Full-text · Article · Dec 2015 · BMC Genetics
  • M Lillehammer · A K Sonesson · T H E Meuwissen
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    ABSTRACT: The aim of this study was to test how genetic gain for a trait not measured on the nucleus animals could be obtained within a genomic selection pig breeding scheme. Stochastic simulation of a pig breeding program including a breeding nucleus, a multiplier to produce and disseminate semen and a production tier where phenotypes were recorded was performed to test (1) the effect of obtaining phenotypic records from offspring of nucleus animals, (2) the effect of genotyping production animals with records for the purpose of including them in a genomic selection reference population or (3) to combine the two approaches. None of the tested strategies affected genetic gain if the trait under investigation had a low economic value of only 10% of the total breeding goal. When the relative economic weight was increased to 30%, a combination of the methods was most effective. Obtaining records from offspring of already genotyped nucleus animals had more impact on genetic gain than to genotype more distant relatives with phenotypes to update the reference population. When records cannot be obtained from offspring of nucleus animals, genotyping of production animals could be considered for traits with high economic importance.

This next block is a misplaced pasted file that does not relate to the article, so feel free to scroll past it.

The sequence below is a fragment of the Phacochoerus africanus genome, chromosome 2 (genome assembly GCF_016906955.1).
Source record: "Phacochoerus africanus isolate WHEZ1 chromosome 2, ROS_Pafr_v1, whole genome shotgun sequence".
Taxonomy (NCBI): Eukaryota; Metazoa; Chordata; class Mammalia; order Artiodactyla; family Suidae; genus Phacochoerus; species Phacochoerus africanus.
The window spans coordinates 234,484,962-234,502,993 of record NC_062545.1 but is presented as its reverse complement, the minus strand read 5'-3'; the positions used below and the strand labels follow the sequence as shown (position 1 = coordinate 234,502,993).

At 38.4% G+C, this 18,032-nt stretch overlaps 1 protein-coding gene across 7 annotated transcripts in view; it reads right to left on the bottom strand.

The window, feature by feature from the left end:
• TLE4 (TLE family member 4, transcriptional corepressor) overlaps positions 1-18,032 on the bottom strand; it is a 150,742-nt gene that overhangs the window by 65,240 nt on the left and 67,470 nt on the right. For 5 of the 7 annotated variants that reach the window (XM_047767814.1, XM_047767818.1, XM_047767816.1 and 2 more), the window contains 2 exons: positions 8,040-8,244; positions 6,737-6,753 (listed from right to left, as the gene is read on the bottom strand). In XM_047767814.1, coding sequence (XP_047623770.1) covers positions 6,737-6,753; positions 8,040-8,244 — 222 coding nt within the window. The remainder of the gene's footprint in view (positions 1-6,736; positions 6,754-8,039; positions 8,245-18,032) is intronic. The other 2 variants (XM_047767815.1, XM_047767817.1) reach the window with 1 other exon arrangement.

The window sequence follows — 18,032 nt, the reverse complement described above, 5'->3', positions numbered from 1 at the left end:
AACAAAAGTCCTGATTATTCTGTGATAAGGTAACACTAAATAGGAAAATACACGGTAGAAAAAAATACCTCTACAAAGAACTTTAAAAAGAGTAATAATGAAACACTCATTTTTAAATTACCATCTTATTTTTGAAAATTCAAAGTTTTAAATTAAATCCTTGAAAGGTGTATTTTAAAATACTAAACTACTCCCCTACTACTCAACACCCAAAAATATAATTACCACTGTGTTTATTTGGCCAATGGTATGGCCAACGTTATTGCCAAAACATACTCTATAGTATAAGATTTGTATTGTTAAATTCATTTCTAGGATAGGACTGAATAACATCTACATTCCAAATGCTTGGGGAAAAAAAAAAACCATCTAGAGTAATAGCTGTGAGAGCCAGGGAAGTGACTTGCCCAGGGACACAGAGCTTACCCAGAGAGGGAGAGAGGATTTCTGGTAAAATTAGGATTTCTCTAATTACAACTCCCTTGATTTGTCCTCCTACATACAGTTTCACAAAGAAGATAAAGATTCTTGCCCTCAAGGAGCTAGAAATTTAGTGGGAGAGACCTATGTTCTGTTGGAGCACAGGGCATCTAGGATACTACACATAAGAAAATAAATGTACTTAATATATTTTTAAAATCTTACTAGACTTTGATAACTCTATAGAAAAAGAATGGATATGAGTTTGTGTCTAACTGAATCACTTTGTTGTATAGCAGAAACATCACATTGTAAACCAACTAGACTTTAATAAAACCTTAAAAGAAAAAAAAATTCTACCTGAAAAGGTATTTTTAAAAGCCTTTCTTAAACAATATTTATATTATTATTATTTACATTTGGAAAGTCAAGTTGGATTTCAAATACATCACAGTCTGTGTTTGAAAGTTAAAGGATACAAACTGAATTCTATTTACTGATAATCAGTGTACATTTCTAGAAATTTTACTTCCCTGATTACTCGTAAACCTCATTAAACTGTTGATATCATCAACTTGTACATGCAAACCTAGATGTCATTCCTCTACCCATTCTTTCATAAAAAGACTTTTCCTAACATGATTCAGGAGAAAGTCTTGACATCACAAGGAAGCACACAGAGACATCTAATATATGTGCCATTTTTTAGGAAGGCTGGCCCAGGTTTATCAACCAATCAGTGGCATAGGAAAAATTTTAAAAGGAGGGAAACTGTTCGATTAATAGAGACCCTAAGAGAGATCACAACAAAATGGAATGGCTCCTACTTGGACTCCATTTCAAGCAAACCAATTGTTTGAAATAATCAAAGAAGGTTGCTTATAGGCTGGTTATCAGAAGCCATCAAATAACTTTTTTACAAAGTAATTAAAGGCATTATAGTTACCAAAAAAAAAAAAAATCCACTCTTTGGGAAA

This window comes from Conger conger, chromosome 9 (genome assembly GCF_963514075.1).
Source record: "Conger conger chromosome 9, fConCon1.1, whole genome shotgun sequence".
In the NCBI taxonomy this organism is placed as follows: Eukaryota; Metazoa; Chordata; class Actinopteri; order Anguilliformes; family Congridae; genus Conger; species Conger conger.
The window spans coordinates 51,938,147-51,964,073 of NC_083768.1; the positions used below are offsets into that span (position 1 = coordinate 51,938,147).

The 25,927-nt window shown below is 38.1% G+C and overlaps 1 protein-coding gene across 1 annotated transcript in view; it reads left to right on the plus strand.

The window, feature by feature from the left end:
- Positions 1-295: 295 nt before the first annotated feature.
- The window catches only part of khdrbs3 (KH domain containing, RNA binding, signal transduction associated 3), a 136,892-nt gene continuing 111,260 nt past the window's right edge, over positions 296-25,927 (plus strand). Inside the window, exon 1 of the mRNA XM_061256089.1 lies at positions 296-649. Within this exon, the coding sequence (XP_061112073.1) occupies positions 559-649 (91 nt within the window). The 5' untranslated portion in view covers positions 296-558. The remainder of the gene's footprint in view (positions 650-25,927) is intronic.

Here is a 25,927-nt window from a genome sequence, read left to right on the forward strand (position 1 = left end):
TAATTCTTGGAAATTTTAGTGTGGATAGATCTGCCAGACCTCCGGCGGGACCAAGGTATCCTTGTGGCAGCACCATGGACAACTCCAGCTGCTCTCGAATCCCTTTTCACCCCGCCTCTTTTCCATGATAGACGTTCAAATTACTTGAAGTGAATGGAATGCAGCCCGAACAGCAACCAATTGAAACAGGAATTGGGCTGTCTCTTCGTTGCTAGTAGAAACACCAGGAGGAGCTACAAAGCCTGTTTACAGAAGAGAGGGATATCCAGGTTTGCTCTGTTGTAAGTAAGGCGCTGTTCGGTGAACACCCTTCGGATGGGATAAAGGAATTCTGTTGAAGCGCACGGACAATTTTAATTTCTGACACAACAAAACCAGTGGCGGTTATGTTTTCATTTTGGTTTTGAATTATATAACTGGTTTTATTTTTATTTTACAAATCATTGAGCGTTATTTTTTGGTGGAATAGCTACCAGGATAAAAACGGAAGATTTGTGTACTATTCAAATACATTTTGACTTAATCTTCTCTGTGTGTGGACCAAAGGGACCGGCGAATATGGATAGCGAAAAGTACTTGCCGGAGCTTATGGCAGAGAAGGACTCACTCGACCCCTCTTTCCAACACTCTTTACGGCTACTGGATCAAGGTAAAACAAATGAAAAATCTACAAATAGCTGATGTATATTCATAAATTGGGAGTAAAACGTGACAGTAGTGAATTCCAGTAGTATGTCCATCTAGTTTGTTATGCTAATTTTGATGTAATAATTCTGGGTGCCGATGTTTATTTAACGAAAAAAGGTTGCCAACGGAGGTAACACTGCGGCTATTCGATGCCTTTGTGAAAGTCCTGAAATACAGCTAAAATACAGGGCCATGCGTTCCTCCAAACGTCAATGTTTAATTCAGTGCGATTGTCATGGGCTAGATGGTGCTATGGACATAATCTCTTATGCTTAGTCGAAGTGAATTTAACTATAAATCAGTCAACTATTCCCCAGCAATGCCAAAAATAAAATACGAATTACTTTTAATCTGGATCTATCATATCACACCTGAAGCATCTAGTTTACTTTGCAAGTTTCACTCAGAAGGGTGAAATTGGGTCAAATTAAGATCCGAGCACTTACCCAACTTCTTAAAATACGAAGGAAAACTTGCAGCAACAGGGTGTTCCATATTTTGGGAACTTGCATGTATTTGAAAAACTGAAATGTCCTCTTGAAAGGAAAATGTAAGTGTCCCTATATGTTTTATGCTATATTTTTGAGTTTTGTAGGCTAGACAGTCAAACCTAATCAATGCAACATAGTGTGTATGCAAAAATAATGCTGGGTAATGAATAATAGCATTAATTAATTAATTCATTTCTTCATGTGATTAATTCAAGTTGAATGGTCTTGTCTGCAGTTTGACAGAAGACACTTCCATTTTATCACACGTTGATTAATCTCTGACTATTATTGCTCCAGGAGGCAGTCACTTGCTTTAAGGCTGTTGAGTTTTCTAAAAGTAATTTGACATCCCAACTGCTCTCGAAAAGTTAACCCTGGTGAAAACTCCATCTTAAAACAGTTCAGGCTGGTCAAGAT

No preview · Article · Dec 2015 · animal
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    Theo H. E. Meuwissen · Morten Svendsen · Trygve Solberg · Jørgen Ødegård